The commerce ministry has directed that bottled soybean oil be sold at a maximum of Tk124 per litre, after analysing the international market, but traders are not following this.
As a result, retail consumers are spending upto Tk135-140 to buy a one-litre bottle of soybean oil.
According to the Trading Corporation of Bangladesh's (TCB) market analysis, the price of bottled soybean oil has risen by 28.57% over the last month and the price of un-bottled soybean oil per litre has increased by about 24%.
Manufacturers and sellers are raising oil prices citing rising prices on the international market.
After analysing the international market – during a conference with traders last week – the Ministry of Commerce directed that soybean oil be sold at a maximum of Tk124 per litre. However, the traders have raised the price several times since then.
A report by the Bangladesh Trade and Tariff Mission (BTTC) of the Ministry of Commerce has recommended that the price of un-bottled soybean oil be fixed at Tk109 per litre and bottled soybean oil at Tk124 per litre; the international market price of which has been fixed $920.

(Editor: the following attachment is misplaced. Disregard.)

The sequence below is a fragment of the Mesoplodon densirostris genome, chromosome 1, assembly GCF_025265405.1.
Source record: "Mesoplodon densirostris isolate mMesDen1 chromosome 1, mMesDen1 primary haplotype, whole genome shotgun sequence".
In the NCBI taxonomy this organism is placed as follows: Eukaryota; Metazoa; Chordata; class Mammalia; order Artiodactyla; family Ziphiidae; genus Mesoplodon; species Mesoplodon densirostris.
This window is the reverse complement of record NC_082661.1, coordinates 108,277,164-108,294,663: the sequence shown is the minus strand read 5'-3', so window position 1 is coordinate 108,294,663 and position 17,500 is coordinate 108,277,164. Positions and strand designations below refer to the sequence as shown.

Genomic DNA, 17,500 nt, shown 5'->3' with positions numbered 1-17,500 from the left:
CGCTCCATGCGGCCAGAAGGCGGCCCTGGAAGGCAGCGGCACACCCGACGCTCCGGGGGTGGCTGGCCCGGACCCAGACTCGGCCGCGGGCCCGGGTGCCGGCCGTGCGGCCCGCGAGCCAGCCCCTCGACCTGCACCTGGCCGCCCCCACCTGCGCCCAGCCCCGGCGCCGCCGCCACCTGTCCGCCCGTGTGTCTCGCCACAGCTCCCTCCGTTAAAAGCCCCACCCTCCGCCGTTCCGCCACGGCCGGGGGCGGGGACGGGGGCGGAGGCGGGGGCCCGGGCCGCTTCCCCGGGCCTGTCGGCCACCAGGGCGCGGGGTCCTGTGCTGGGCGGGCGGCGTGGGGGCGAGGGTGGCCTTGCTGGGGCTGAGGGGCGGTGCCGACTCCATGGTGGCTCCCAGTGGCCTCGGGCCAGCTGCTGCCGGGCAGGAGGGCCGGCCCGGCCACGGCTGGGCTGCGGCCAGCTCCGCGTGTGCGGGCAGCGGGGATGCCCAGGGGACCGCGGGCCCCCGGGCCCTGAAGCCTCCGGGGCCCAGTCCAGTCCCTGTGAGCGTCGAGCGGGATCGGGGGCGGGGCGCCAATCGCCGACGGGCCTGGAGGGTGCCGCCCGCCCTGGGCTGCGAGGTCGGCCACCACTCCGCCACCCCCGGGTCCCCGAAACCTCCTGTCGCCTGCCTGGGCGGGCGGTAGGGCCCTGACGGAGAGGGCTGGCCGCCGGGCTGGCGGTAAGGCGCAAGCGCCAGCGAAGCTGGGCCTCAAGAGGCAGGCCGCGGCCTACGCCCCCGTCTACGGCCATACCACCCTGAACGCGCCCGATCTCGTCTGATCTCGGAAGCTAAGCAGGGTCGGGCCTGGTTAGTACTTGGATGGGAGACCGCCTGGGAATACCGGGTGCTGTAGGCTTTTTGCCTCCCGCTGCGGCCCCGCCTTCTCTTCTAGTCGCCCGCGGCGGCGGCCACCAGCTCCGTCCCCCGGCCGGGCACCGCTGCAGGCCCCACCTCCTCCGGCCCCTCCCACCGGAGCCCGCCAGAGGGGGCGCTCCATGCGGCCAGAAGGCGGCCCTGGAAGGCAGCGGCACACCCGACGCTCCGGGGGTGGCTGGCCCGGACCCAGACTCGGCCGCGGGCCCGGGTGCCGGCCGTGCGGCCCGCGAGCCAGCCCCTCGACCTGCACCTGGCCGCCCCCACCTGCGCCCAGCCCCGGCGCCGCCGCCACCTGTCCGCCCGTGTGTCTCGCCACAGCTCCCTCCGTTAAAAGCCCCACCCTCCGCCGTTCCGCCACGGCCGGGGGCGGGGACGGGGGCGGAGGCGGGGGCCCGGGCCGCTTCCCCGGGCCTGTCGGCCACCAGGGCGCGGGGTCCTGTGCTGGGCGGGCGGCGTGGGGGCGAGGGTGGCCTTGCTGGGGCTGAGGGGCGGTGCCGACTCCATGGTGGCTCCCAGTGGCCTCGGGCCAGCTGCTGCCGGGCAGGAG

However, un-bottled soybean oil is being sold at a maximum of Tk116 and bottled soybean is being sold at Tk130-140.
According to the BTTC report, the price of soybean oil reached $1,200 per tonne on the international market in the last week of January. And the price of palm oil has reached $1,180.
According to the commission, the retail price will go up by Tk150 if this oil enters the local market. A year ago, the international market price of soybean oil was below $700 per ton.
Earlier, in mid-2012, the price of soybean oil rose to Tk135 in the local market, traders said.
Director of City Group, Bishwajit Saha, said, "The soybean oil market is dependent on imports. That is why if the price rises in the international market, it also affects the local market."
Traders said, in soybean-producing countries Brazil, Argentina and Paraguay, the price of unrefined soybean oil has exceeded $1,150 per tonne. The supply crisis is occurring due to China buying and stockpiling excess oil.
The report had some recommendations to keep the prices in check. The report suggested reconsidering imposing tariffs on the import of oil; levying value-added tax of 15% on unrefined soybean oil and palm oil at a rate of 67.67%; and reassessing the production cost of oil bottles.